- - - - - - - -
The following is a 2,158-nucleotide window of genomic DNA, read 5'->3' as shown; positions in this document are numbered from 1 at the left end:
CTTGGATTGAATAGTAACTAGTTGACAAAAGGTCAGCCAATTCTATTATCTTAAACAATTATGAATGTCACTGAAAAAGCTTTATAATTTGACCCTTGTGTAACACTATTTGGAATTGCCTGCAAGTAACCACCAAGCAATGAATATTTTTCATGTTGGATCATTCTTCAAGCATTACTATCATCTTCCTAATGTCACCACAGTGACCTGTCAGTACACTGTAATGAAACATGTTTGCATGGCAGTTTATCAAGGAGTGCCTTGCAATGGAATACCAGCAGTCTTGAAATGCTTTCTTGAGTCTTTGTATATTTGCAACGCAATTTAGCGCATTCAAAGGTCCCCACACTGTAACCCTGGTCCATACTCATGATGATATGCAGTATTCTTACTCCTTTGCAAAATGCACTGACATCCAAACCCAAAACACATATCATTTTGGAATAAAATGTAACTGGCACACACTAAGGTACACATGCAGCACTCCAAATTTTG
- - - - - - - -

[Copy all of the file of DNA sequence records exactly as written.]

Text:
The following is a 2,158-nucleotide window of genomic DNA, read 5'->3' as shown; positions in this document are numbered from 1 at the left end:
CTTGGATTGAATAGTAACTAGTTGACAAAAGGTCAGCCAATTCTATTATCTTAAACAATTATGAATGTCACTGAAAAAGCTTTATAATTTGACCCTTGTGTAACACTATTTGGAATTGCCTGCAAGTAACCACCAAGCAATGAATATTTTTCATGTTGGATCATTCTTCAAGCATTACTATCATCTTCCTAATGTCACCACAGTGACCTGTCAGTACACTGTAATGAAACATGTTTGCATGGCAGTTTATCAAGGAGTGCCTTGCAATGGAATACCAGCAGTCTTGAAATGCTTTCTTGAGTCTTTGTATATTTGCAACGCAATTTAGCGCATTCAAAGGTCCCCACACTGTAACCCTGGTCCATACTCATGATGATATGCAGTATTCTTACTCCTTTGCAAAATGCACTGACATCCAAACCCAAAACACATATCATTTTGGAATAAAATGTAACTGGCACACACTAAGGTACACATGCAGCACTCCAAATTTTG